The Butterfly Effect is a sort-of mind screw. Is he traveling through time? Moving across alternate universes and adapting to the memories of the version of himself in the new universe? Is he just nuts and then one day finally gets the help he needs? Is the end really just another delusion? These last two possibilities are subverted in the DVD release alternate ending in which he goes back to when he was in his mother's womb and commits suicide with his own umbilical cord before even being born.
The opening scene of The Cell has J-Lo riding across the Namibian desert in a wedding dress, dismounting and then looking back on her horse which has turned into a chess piece; and then approaching a boat that is half-buried in the sand and a boy who turns into a werewolf. Later on the film involves a schizophrenic serial killer who drowns his victims, augments their bodies so they look like dolls and then masturbates whilst hanging himself above them by chains attached to metal rings in his back; an albino German shepherd; a horse getting sliced up sushi-style; a collection of doll-like, corpse-like women inside display cases behind glass panels attached to crude machinery that jerks them about in grotesque, sadomasochistic sexual poses; a female bodybuilder; a demon-like man with purple curtains attached to his back; Vince Vaughn getting his intestines pulled out and spiraled around a rotisserie; vultures; peacocks and J-Lo dressed as the Virgin Mary. Justified on account of the fact that the majority of this takes place within people's minds.
1968's "The Magus" (from the book of the same name by John Fowles, more highly recommended, than the movie) with Anthony Quinn as the Master Mind-screw guy, screwing with a young guy on a Greek island; ... very hard to know what is up, it's a good one.
The Matrix. The sequels have a mild case of it, anyway; in the first movie, Morpheus took the time to explain what was going on.
Not mild with the Architect in Reloaded...
The "Animatrix", a collection of short anime films based off the trilogy, easily qualify as Mind Screw material.
The ending of The Ninth Gate has famously caused some confusion among viewers.
Completely...Its a ok although odd movie until the final battle and everything after. Then we were all WTF just happened?
What do you mean? The ending of Time Bandits couldn't be simpler: God finally catches up with the bandits right as the Evil Genius is about to kill them and escape from his prison within the age of legends. God destroys the Evil Genius, rehires the bandits, telling them it's time to get back to work repairing all the holes in time, and sends the boy back to his home. A charred fragment of the Evil Genius' corpse comes through the time-hole with him, however, and his parents are killed when they touch the fragment, which also causes their house to catch on fire. One of the firemen who comes to put out the fire is the physically identical reincarnation of Agamemnon. What part of any of this is the least bit mysterious?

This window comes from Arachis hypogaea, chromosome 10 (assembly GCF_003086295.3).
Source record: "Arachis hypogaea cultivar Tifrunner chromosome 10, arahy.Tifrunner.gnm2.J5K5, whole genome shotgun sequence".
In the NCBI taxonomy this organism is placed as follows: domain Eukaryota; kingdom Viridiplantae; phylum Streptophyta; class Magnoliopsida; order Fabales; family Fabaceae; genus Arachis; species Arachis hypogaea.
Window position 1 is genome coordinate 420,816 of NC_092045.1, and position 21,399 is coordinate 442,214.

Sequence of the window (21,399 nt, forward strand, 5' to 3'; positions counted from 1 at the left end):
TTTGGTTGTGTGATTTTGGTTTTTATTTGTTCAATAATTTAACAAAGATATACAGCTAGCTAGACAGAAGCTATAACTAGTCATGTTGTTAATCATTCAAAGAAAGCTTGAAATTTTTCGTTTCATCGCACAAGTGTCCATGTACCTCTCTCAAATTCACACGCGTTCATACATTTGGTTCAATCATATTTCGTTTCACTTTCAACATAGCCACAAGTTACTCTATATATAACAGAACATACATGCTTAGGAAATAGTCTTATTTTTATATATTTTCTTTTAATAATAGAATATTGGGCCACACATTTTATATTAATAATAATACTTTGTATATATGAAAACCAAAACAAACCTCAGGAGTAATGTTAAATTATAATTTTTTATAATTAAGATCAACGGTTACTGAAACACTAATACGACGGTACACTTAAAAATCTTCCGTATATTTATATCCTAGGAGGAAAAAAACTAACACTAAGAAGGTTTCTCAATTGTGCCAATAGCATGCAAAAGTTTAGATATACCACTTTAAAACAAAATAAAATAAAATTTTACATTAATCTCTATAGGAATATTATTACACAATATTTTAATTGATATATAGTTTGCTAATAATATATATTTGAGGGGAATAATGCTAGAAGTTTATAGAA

Brazil is a prime example of this. It's about a man living in a corrupt bureaucratic government who uses his dreams as an escape. It gets difficult to separate what's real and what's not, especially at the end when he's going insane as his best friend tortures him.In the original ending, at least.
Jim Henson (yes, THAT Jim Henson) made a overly symbolic (and Oscar-nominated) short film called Time Piece. Scenes include a caveman in an office, Jim Henson's head on a serving tray, and the only dialogue in the movie is Jim himself saying "help" about 3 or 4 times.
He also made a humorous but bewildering teleplay called The Cube (no relation to the Canadian film and its sequels). It's about a man trapped in a cube shaped room. He has no idea where he is or how he got there. Other people can enter and leave freely, but he cannot. People change into other people, objects appear and disappear, bizarre philosophical interpretations of his situation are suggested and dismissed, and when he gets cut he bleeds strawberry jam. Is he dead? Insane? Part of some twisted psychological experiment? Or is he really just a character in a television program? In a way this film deconstructs this trope, as an overabundance of explanations are provided by other characters, though which (if any) is the truth is never revealed.
Un Chien Andalou. Just try to read the Other Wiki's synopsis. Word of God says that was entirely deliberate. Quoting Luis Buñuel on the rules he and Dali set for them selves in writing the script: "no idea or image that might lend itself to a rational explanation of any kind would be accepted." and "Nothing, in the film, symbolizes anything. The only method of investigation of the symbols would be, perhaps, psychoanalysis."
What the #$*! Do We Know!? is a major, major offender of this one. If you can make some sense out of the cryptic, convoluted Technobabble about Quantum Mechanics, Religion, Life, the Universe and Everything, you'll see how this movie easily beats Serial Experiments Lain in terms of head-trippiness, even though even The Other Wiki agrees it's all just quantum mysticism mixed with the ideas of some new age school. According to Intuitor, it also completely messed up Quantum Physics, horrible research, biases and scientific inaccuracies destroyed any hope of correct science.
Here's the key: there is a middle-aged woman doing her best attempt at a deep male voice partway through the film. The name given on screen is "Ramtha". Her cult funded the entire movie.
Additionally, David Albert, the Camberidge Physics/Philosophy professor who appears in the film, has gone on record stating that the filmmakers have selectively edited his interview to make it appear that he endorses the film's thesis that quantum mechanics are linked with consciousness when really he is "profoundly unsympathetic to attempts at linking quantum mechanics with consciousness."
What the Bleep's Mind Screw ability depends on your gullibility.